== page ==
• Embedded assignments: When faculty members collaborate to create scoring rubrics and reach consensus on what is acceptable and exemplary student work, students receive more consistent grading and feedback from professors in the program.
DIRECT METHODS BENEFITS DRAWBACKS
Licensure or certification
  • National comparisons can be made.
  • Reliability and validity are monitored by the test developers.
  • An external organization handles test administration and evaluation.
  • Faculty may be unwilling to make changes to their curriculum if students score low (reluctant to "teach to the test").
  • Test may not be aligned with the program's intended curriculum and outcomes.
  • Information from test results is too broad to be used for decision making.
National exam or standardized test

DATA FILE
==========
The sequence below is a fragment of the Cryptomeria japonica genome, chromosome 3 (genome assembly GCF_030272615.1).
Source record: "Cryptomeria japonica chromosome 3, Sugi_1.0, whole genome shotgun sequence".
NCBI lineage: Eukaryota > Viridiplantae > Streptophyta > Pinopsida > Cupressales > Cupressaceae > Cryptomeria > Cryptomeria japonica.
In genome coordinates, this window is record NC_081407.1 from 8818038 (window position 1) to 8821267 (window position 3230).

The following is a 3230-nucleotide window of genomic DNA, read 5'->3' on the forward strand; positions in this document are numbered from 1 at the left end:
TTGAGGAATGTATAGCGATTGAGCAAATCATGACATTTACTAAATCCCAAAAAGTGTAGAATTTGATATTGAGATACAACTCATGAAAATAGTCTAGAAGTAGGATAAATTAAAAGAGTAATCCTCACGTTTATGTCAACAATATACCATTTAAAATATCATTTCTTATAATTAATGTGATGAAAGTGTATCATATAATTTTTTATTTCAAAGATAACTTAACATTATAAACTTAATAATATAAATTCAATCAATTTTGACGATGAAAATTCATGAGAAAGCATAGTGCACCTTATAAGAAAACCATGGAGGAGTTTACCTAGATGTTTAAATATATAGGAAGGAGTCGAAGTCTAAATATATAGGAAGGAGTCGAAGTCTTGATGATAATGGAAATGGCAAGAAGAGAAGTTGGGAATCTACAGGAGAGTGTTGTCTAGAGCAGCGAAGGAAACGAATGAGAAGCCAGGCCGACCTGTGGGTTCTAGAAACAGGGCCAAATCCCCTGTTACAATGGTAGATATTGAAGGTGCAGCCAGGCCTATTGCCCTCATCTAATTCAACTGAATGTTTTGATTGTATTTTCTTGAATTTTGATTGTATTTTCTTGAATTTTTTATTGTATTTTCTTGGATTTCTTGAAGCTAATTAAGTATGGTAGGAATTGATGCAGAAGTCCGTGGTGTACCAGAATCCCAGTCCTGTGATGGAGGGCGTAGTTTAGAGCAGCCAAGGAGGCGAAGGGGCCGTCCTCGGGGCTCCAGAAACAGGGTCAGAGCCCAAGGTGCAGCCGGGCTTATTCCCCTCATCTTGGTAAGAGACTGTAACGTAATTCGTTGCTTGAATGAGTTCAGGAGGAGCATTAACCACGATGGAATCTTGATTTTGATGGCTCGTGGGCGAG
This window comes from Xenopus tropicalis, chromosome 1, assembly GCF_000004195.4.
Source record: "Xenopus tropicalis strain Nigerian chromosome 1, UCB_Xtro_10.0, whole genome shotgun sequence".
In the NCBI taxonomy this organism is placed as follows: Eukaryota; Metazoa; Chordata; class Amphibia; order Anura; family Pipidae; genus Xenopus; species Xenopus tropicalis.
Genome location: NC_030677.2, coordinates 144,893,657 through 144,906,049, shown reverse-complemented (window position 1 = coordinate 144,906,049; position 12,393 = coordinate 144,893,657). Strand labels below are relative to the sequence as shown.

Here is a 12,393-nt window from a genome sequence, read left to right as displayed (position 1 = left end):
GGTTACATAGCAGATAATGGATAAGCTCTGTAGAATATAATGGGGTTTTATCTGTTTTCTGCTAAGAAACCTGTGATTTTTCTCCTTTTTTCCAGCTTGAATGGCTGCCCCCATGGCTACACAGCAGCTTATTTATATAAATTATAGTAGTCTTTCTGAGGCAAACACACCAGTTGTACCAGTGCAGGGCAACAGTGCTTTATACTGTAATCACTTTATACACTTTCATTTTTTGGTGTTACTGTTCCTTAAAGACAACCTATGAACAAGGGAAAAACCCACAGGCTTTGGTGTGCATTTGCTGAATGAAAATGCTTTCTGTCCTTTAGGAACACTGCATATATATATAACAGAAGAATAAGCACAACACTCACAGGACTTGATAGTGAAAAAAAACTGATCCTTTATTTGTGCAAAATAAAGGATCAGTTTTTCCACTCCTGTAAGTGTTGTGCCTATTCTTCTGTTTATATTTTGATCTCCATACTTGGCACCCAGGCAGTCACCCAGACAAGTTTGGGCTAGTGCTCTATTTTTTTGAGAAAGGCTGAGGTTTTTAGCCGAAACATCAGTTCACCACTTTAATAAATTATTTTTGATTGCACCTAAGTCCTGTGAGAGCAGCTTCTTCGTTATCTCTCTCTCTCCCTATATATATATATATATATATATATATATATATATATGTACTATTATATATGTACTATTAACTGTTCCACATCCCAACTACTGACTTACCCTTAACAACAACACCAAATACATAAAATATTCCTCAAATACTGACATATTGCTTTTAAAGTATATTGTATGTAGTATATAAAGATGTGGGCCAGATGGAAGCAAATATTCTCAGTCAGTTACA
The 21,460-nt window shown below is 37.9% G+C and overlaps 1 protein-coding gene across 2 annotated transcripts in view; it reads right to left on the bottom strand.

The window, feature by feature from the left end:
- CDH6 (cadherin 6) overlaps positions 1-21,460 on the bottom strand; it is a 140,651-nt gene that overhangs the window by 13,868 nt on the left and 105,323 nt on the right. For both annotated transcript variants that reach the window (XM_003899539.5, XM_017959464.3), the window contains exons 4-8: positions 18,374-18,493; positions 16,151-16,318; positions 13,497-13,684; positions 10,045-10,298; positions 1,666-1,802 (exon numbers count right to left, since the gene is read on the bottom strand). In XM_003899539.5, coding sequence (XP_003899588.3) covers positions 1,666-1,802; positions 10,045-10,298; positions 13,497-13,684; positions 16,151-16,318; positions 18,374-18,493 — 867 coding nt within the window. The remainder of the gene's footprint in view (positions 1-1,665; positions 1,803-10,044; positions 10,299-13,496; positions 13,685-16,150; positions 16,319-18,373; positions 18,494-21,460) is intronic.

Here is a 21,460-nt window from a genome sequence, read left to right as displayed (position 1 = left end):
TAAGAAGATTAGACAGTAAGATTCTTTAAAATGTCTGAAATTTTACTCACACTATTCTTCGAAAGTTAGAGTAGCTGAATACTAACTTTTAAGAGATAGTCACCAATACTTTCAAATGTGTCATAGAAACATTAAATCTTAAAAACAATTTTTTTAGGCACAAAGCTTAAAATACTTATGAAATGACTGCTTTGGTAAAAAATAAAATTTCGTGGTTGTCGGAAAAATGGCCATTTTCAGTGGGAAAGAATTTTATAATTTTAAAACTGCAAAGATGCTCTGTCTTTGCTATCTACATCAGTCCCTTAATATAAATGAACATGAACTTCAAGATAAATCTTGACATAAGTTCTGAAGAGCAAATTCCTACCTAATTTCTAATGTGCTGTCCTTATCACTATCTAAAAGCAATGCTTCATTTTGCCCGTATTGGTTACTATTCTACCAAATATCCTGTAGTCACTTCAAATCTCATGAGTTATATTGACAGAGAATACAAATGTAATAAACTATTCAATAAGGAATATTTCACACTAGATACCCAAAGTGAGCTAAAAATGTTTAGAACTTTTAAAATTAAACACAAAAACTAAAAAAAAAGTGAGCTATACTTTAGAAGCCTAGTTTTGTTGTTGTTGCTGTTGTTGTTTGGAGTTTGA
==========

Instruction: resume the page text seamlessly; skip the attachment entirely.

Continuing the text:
• National comparisons can be made.
  • Reliability and validity are monitored by the test developers.
  • An external organization may handle test administration and evaluation.
  • Students may not take exam seriously.
  • Faculty may be unwilling to make changes to their curriculum if students score low (reluctant to "teach to the test").
  • Test may not be aligned with the program's intended curriculum and outcomes.
  • Information from test results is too broad to be used for decision making.
  • Can be expensive.
  • The external organization may not handle administration and evaluation.
Local exam (external to courses)
  • Faculty typically more willing to make changes to curriculum because local exam is tailored to the curriculum and intended outcomes.
  • Students may not take exam seriously. They are not motivated to do their best.
  • Campus or program is responsible for test reliability, validity, and evaluation.
Embedded testing or quiz
  • Students motivated to do well because test/quiz is part of their course grade.
  • Evidence of learning is generated as part of normal workload.